A Qualitative Case Study of the Impact of Principal Leadership and School Performance Awards on Eight Maryland Schools
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From 1996-2001, the Maryland State Department of Education allocated each year, $2.75 million in monetary awards to schools that made significant improvement in student achievement on the Maryland Performance Assessment Program. School performance rewards, given to 313 schools, averaged $30,000. The purposes of the awards were to reward successful schools, to encourage their continuous improvement, and to set an example for others to follow. Of the 313 schools, a limited number, eighteen, were successful in winning awards three or four times.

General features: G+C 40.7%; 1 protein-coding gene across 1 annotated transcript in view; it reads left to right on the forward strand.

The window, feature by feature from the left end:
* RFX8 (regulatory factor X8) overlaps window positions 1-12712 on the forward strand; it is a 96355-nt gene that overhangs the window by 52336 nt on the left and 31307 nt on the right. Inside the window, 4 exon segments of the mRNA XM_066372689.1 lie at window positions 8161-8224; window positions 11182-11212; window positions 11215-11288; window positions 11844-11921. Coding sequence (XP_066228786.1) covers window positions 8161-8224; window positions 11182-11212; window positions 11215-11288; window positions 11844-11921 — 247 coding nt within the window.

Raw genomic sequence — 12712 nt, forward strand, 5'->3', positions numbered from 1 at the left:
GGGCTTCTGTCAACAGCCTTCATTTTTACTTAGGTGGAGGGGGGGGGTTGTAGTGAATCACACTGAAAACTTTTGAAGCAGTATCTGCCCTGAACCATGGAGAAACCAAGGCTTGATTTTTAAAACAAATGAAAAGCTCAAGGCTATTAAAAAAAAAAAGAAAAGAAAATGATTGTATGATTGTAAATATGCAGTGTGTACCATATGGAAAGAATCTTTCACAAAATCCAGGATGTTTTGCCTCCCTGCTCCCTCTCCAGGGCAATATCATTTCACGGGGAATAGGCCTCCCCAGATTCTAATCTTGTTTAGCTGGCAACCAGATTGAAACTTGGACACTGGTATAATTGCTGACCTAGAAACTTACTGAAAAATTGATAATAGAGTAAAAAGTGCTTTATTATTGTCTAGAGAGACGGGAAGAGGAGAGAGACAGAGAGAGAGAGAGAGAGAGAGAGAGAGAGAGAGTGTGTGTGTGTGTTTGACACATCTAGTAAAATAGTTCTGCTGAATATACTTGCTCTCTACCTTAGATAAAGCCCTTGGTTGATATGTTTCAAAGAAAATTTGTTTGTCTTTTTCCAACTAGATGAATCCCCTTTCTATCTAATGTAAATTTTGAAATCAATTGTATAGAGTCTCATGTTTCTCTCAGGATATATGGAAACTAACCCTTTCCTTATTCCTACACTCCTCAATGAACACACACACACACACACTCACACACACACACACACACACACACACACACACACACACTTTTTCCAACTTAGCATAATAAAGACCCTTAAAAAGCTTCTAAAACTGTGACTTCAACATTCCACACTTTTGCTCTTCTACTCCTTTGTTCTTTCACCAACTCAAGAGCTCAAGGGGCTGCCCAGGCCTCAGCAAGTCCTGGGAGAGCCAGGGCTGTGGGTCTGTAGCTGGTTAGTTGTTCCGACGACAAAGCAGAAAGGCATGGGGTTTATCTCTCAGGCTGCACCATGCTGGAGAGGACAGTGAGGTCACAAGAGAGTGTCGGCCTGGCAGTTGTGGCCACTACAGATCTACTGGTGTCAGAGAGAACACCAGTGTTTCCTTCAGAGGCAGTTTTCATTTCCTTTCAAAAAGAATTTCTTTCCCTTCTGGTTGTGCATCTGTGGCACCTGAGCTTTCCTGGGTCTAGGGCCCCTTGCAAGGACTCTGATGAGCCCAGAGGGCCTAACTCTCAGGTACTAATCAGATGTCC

The purpose of this qualitative case study dissertation was to obtain rich information about the leadership practices of principals that received awards for improvement numerous times and to explore and describe their perceptions about the impact of these rewards on their schools. The methodology employed involved in-depth interviews of eight principals that received rewards three or four times and an examination of supportive documentation used to corroborate interview data. The study also presents economic, demographic, and performance data on each school as well as comparative data with all schools that received awards and all schools in Maryland that participated in the state assessments and were, therefore, eligible for rewards. Descriptions of individual leadership practices before, during, and after the administration of the rewards are included, as well as an analytic cross-case analysis of patterns across the cases. Accounts of how schools used rewards money are also included. Findings point to an interrelationship between effective outcomes of the rewards program and unique leadership skills and practices employed by the principals. They suggest that the utility of a school-based performance awards program may require an environment poised for change and improvement.